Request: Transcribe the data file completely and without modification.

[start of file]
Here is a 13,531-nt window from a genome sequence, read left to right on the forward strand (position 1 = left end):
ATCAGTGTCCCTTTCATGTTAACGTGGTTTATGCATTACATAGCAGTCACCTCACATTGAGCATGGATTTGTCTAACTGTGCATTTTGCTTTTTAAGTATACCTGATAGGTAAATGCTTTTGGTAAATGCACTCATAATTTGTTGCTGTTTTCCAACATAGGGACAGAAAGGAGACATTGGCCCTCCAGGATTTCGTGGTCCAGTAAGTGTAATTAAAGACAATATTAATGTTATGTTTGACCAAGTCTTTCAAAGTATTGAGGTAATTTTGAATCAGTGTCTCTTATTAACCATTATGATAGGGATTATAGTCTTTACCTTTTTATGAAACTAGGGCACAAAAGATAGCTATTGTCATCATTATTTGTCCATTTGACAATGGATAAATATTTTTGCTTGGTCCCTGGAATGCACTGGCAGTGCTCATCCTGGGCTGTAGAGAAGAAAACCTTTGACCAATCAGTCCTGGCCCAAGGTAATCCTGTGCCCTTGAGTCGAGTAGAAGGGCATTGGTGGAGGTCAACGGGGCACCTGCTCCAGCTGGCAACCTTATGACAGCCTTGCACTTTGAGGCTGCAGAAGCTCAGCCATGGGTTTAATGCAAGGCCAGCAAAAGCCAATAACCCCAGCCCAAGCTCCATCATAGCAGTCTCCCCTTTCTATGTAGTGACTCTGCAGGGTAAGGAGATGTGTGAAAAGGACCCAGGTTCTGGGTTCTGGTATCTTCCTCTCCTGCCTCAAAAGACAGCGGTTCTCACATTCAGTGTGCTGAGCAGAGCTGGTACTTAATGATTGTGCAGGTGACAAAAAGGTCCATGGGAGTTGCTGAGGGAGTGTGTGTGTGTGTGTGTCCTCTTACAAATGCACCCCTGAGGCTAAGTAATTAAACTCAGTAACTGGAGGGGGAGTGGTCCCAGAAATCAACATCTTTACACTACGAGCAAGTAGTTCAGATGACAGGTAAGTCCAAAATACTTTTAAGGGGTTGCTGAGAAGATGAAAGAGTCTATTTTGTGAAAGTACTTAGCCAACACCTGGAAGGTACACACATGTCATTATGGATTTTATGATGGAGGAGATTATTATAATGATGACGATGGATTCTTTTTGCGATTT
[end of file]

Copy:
Here is a 13,531-nt window from a genome sequence, read left to right on the forward strand (position 1 = left end):
ATCAGTGTCCCTTTCATGTTAACGTGGTTTATGCATTACATAGCAGTCACCTCACATTGAGCATGGATTTGTCTAACTGTGCATTTTGCTTTTTAAGTATACCTGATAGGTAAATGCTTTTGGTAAATGCACTCATAATTTGTTGCTGTTTTCCAACATAGGGACAGAAAGGAGACATTGGCCCTCCAGGATTTCGTGGTCCAGTAAGTGTAATTAAAGACAATATTAATGTTATGTTTGACCAAGTCTTTCAAAGTATTGAGGTAATTTTGAATCAGTGTCTCTTATTAACCATTATGATAGGGATTATAGTCTTTACCTTTTTATGAAACTAGGGCACAAAAGATAGCTATTGTCATCATTATTTGTCCATTTGACAATGGATAAATATTTTTGCTTGGTCCCTGGAATGCACTGGCAGTGCTCATCCTGGGCTGTAGAGAAGAAAACCTTTGACCAATCAGTCCTGGCCCAAGGTAATCCTGTGCCCTTGAGTCGAGTAGAAGGGCATTGGTGGAGGTCAACGGGGCACCTGCTCCAGCTGGCAACCTTATGACAGCCTTGCACTTTGAGGCTGCAGAAGCTCAGCCATGGGTTTAATGCAAGGCCAGCAAAAGCCAATAACCCCAGCCCAAGCTCCATCATAGCAGTCTCCCCTTTCTATGTAGTGACTCTGCAGGGTAAGGAGATGTGTGAAAAGGACCCAGGTTCTGGGTTCTGGTATCTTCCTCTCCTGCCTCAAAAGACAGCGGTTCTCACATTCAGTGTGCTGAGCAGAGCTGGTACTTAATGATTGTGCAGGTGACAAAAAGGTCCATGGGAGTTGCTGAGGGAGTGTGTGTGTGTGTGTGTCCTCTTACAAATGCACCCCTGAGGCTAAGTAATTAAACTCAGTAACTGGAGGGGGAGTGGTCCCAGAAATCAACATCTTTACACTACGAGCAAGTAGTTCAGATGACAGGTAAGTCCAAAATACTTTTAAGGGGTTGCTGAGAAGATGAAAGAGTCTATTTTGTGAAAGTACTTAGCCAACACCTGGAAGGTACACACATGTCATTATGGATTTTATGATGGAGGAGATTATTATAATGATGACGATGGATTCTTTTTGCGATTT